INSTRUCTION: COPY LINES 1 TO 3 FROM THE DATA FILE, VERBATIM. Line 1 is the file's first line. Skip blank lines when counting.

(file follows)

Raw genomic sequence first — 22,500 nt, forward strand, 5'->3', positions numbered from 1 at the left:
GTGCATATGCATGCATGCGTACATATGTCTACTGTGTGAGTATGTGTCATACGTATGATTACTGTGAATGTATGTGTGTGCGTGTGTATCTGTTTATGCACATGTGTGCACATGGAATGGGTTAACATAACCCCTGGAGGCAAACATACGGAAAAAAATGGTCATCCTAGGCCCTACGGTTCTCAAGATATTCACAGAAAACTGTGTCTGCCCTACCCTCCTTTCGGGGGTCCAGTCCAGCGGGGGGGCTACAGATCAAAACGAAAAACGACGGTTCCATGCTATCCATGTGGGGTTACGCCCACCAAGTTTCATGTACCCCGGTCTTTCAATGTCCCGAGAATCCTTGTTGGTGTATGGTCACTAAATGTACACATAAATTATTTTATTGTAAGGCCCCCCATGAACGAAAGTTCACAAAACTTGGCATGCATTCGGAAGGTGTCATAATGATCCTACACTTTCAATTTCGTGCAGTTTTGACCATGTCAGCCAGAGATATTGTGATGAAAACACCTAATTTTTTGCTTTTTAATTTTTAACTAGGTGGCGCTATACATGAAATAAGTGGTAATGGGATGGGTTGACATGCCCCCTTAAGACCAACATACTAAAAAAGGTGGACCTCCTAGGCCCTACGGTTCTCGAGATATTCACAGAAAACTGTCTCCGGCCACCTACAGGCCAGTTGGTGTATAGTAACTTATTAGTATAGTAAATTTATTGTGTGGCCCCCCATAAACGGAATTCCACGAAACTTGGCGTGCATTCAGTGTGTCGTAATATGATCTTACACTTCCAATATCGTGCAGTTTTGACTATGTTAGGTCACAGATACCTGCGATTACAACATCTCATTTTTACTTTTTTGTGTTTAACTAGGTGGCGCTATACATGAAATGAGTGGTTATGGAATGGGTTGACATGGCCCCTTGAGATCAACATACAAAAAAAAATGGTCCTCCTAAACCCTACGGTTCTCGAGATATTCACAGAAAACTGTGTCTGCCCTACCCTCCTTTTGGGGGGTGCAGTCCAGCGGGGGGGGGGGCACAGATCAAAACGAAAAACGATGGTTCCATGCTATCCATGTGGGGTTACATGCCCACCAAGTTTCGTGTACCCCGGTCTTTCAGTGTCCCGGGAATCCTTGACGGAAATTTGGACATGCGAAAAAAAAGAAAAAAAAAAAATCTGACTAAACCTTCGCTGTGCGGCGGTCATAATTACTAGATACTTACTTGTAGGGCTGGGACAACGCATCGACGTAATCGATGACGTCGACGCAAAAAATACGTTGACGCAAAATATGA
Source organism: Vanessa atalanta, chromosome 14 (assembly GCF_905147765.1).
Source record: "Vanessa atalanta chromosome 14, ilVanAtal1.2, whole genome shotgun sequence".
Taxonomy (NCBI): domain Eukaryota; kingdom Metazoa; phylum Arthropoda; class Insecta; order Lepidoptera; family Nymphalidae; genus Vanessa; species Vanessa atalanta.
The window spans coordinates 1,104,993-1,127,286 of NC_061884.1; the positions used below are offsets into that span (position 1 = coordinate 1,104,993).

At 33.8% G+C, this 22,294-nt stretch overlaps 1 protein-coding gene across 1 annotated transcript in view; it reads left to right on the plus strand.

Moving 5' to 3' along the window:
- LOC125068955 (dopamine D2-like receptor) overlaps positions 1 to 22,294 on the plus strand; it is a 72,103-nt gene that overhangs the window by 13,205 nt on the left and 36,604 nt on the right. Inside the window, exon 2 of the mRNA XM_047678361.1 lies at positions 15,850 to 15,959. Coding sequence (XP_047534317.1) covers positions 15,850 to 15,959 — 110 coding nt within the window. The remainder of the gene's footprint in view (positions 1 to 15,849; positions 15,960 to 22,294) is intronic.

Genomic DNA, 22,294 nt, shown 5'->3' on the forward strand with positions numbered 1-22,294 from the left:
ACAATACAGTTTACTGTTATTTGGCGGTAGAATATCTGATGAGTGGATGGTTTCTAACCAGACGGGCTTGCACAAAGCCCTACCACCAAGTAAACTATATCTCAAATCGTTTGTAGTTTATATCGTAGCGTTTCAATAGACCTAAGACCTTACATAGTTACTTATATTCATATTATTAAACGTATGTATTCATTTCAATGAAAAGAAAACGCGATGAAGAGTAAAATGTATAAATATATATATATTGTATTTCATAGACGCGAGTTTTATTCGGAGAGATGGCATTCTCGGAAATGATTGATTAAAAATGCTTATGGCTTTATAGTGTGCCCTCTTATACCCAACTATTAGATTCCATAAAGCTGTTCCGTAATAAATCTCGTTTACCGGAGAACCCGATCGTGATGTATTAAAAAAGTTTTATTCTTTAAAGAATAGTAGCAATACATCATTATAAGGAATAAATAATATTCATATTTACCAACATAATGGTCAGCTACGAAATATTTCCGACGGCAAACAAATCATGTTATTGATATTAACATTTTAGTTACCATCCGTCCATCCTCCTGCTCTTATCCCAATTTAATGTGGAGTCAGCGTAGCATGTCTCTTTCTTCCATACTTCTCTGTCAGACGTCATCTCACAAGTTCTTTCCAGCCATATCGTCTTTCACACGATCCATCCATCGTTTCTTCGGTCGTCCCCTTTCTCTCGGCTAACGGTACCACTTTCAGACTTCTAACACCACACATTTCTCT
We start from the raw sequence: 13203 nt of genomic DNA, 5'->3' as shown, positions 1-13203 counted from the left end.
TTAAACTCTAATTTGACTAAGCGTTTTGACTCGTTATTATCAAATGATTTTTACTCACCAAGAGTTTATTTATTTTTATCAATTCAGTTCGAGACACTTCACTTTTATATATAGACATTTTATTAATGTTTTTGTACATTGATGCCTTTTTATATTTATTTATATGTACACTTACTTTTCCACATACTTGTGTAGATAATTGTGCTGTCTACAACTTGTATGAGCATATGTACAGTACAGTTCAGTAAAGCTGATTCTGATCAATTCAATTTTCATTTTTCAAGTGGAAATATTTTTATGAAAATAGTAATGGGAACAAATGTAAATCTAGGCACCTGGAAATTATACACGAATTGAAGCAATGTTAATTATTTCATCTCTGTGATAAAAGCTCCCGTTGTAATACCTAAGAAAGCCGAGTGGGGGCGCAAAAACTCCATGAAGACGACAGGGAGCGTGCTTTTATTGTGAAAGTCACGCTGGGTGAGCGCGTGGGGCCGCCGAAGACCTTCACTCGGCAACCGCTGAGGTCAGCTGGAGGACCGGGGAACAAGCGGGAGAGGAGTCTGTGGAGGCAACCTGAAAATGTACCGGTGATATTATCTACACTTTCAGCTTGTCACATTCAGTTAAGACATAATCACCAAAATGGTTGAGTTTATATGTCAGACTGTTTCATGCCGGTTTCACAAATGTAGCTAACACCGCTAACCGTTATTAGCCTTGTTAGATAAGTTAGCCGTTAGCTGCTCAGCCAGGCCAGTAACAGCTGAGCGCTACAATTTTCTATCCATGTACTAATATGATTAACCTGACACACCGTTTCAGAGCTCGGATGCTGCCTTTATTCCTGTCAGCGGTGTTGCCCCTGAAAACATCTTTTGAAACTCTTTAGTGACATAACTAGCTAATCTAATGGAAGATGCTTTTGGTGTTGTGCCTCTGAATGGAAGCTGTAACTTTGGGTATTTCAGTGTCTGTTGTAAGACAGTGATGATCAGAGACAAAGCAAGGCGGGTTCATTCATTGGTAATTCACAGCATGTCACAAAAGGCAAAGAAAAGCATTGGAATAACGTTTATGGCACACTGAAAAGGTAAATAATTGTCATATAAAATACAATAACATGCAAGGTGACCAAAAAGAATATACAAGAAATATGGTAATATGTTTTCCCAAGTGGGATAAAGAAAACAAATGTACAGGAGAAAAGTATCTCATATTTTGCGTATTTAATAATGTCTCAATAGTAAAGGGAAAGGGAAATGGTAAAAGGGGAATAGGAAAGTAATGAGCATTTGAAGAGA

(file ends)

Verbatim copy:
Raw genomic sequence first — 22,500 nt, forward strand, 5'->3', positions numbered from 1 at the left:
GTGCATATGCATGCATGCGTACATATGTCTACTGTGTGAGTATGTGTCATACGTATGATTACTGTGAATGTATGTGTGTGCGTGTGTATCTGTTTATGCACATGTGTGCACATGGAATGGGTTAACATAACCCCTGGAGGCAAACATACGGAAAAAAATGGTCATCCTAGGCCCTACGGTTCTCAAGATATTCACAGAAAACTGTGTCTGCCCTACCCTCCTTTCGGGGGTCCAGTCCAGCGGGGGGGCTACAGATCAAAACGAAAAACGACGGTTCCATGCTATCCATGTGGGGTTACGCCCACCAAGTTTCATGTACCCCGGTCTTTCAATGTCCCGAGAATCCTTGTTGGTGTATGGTCACTAAATGTACACATAAATTATTTTATTGTAAGGCCCCCCATGAACGAAAGTTCACAAAACTTGGCATGCATTCGGAAGGTGTCATAATGATCCTACACTTTCAATTTCGTGCAGTTTTGACCATGTCAGCCAGAGATATTGTGATGAAAACACCTAATTTTTTGCTTTTTAATTTTTAACTAGGTGGCGCTATACATGAAATAAGTGGTAATGGGATGGGTTGACATGCCCCCTTAAGACCAACATACTAAAAAAGGTGGACCTCCTAGGCCCTACGGTTCTCGAGATATTCACAGAAAACTGTCTCCGGCCACCTACAGGCCAGTTGGTGTATAGTAACTTATTAGTATAGTAAATTTATTGTGTGGCCCCCCATAAACGGAATTCCACGAAACTTGGCGTGCATTCAGTGTGTCGTAATATGATCTTACACTTCCAATATCGTGCAGTTTTGACTATGTTAGGTCACAGATACCTGCGATTACAACATCTCATTTTTACTTTTTTGTGTTTAACTAGGTGGCGCTATACATGAAATGAGTGGTTATGGAATGGGTTGACATGGCCCCTTGAGATCAACATACAAAAAAAAATGGTCCTCCTAAACCCTACGGTTCTCGAGATATTCACAGAAAACTGTGTCTGCCCTACCCTCCTTTTGGGGGGTGCAGTCCAGCGGGGGGGGGGGCACAGATCAAAACGAAAAACGATGGTTCCATGCTATCCATGTGGGGTTACATGCCCACCAAGTTTCGTGTACCCCGGTCTTTCAGTGTCCCGGGAATCCTTGACGGAAATTTGGACATGCGAAAAAAAAGAAAAAAAAAAAATCTGACTAAACCTTCGCTGTGCGGCGGTCATAATTACTAGATACTTACTTGTAGGGCTGGGACAACGCATCGACGTAATCGATGACGTCGACGCAAAAAATACGTTGACGCAAAATATGA
Source organism: Vanessa atalanta, chromosome 14 (assembly GCF_905147765.1).